TAKING BACK POWER: DJ Spooky.
“I am so frustrated with the American mind right now. Things like Barack Obama’s candidacy or Michel Gondry’s films give me hope, but so much of what the world looks at in America — blind ignorance, and the Bush administration’s breathtaking incompetence — that kind of thing needs to be looked at more closely, and understood by anyone who wants change.”
|Rebirth of a Nation by DJ Spooky | 8 pm February 2 | Lewiston Middle School, 75 Central Ave, Lewiston | $10 | 207.786.6135|
While you won’t find any of this year’s presidential candidates name-dropping Michel Gondry (Eternal Sunshine of theSpotless Mind), the work of DJ Spooky (Bowdoin graduate Paul D. Miller, a/k/a DJ Spooky That Subliminal Kid) — particularly his multimedia presentation, Rebirth of a Nation, which Bates College is bringing to Lewiston on February 2 — demonstrates through art the kind of philosophical progress Obama calls for: it asks questions, dispels stereotypes, and respects nuance.
Rebirth of a Nation is a “remix” of D.W. Griffith’s landmark silent film, The Birth of a Nation (1915). It’s hard to imagine a movie with a more challenging reputation. Griffith’s film is both a milestone of American racism and an innovator in early filmmaking. Birth’s unabashed prejudice — blacks (played by white men in blackface) are perceived as monomaniacal sexual predators and Ku Klux Klansmen are presented as the white knights they thought they were (the film was ultimately used as a recruitment tool for the group) — has to be considered in tandem with its formidable technical and structural feats.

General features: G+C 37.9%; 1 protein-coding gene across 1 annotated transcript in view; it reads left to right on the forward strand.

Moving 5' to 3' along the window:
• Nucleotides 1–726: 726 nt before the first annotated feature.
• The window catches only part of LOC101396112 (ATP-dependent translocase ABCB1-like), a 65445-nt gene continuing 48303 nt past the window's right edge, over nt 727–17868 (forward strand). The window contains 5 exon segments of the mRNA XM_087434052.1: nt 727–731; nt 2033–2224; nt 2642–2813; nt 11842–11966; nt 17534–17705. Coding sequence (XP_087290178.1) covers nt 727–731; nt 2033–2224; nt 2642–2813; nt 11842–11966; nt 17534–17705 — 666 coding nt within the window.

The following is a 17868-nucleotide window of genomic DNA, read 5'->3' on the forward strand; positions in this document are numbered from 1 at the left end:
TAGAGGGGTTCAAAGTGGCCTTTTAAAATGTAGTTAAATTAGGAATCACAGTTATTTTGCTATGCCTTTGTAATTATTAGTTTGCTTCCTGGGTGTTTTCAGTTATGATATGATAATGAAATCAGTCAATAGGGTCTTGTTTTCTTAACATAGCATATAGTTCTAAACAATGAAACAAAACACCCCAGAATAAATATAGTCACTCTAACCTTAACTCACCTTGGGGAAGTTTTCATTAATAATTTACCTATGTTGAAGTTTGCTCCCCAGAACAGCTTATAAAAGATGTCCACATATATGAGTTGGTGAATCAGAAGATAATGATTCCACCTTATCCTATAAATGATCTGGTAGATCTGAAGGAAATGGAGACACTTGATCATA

We can’t ignore Griffith’s contributions to the language of cinema. The Birth of a Nation popularized crosscutting — now common practice, it’s the technique of editing between parallel plot strands, a way to build tension as two sets of action come to a head — and Griffith also employed then-new practices of lighting and coloring. Spooky calls the film, in all its achievements and outrages, “the DNA of American cinema.”
Spooky’s remix of the film seeks to expose the “fractured landscape” of the American psyche — where, he says, “perception becomes reality, media sets the pace for unreal events, and wars are fought over phantasms” — through Griffith’s exploration of the Civil War, whose warring armies and post-war electoral chaos divided the American public in a way analogous to today’s supposed red state/blue state dichotomy.
Fortunately for his viewing public, Spooky attempts this via a multimedia live DJ set featuring a three-screen collage of Griffith’s imagery juxtaposed with jungle and urban beats, and music recorded by neo-classical pioneers the Kronos Quartet.
Each 75-minute performance is a unique live edit of the film and music. “Every sound in the film was composed to match the concept of how sound has evolved over the last century. Every character has different motifs ... I looked at how to highlight the way the story was unfolding with different styles: classical, hip-hop, electronica,” Spooky says.
By projecting contemporary music onto Griffith’s images, Spooky adds to characters nuances the director never intended. In counterbalancing Griffith’s images of early cinematic beauty and both extreme and incidental racism, the DJ co-opts the director’s message, the same way a DJ reappropriates a pop song by adding a new beat, or by blending it with a song from a different genre.